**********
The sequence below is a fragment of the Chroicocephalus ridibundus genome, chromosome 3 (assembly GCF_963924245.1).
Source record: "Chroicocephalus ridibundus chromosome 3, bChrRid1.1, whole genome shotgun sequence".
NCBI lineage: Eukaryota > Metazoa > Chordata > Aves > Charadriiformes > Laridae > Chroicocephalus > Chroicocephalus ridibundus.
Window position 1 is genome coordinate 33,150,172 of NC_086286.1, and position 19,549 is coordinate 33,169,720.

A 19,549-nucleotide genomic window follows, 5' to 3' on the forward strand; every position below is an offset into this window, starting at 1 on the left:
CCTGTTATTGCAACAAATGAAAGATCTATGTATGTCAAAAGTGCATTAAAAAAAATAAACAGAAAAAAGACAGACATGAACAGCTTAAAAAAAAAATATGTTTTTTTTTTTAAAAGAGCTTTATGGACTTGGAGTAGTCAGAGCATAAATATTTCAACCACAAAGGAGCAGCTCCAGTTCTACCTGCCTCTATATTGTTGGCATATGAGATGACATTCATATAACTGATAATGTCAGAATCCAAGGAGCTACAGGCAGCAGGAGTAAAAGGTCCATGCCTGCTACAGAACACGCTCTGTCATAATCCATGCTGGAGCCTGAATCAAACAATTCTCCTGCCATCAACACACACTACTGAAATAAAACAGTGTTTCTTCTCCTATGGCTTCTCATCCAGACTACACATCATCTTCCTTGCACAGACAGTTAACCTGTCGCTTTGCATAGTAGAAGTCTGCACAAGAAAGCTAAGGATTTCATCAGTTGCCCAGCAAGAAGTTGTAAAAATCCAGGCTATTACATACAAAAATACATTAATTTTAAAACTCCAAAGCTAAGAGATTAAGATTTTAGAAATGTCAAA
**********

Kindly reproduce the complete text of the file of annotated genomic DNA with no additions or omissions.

The sequence below is a fragment of the Chroicocephalus ridibundus genome, chromosome 3 (assembly GCF_963924245.1).
Source record: "Chroicocephalus ridibundus chromosome 3, bChrRid1.1, whole genome shotgun sequence".
NCBI lineage: Eukaryota > Metazoa > Chordata > Aves > Charadriiformes > Laridae > Chroicocephalus > Chroicocephalus ridibundus.
Window position 1 is genome coordinate 33,150,172 of NC_086286.1, and position 19,549 is coordinate 33,169,720.

A 19,549-nucleotide genomic window follows, 5' to 3' on the forward strand; every position below is an offset into this window, starting at 1 on the left:
CCTGTTATTGCAACAAATGAAAGATCTATGTATGTCAAAAGTGCATTAAAAAAAATAAACAGAAAAAAGACAGACATGAACAGCTTAAAAAAAAAATATGTTTTTTTTTTTAAAAGAGCTTTATGGACTTGGAGTAGTCAGAGCATAAATATTTCAACCACAAAGGAGCAGCTCCAGTTCTACCTGCCTCTATATTGTTGGCATATGAGATGACATTCATATAACTGATAATGTCAGAATCCAAGGAGCTACAGGCAGCAGGAGTAAAAGGTCCATGCCTGCTACAGAACACGCTCTGTCATAATCCATGCTGGAGCCTGAATCAAACAATTCTCCTGCCATCAACACACACTACTGAAATAAAACAGTGTTTCTTCTCCTATGGCTTCTCATCCAGACTACACATCATCTTCCTTGCACAGACAGTTAACCTGTCGCTTTGCATAGTAGAAGTCTGCACAAGAAAGCTAAGGATTTCATCAGTTGCCCAGCAAGAAGTTGTAAAAATCCAGGCTATTACATACAAAAATACATTAATTTTAAAACTCCAAAGCTAAGAGATTAAGATTTTAGAAATGTCAAA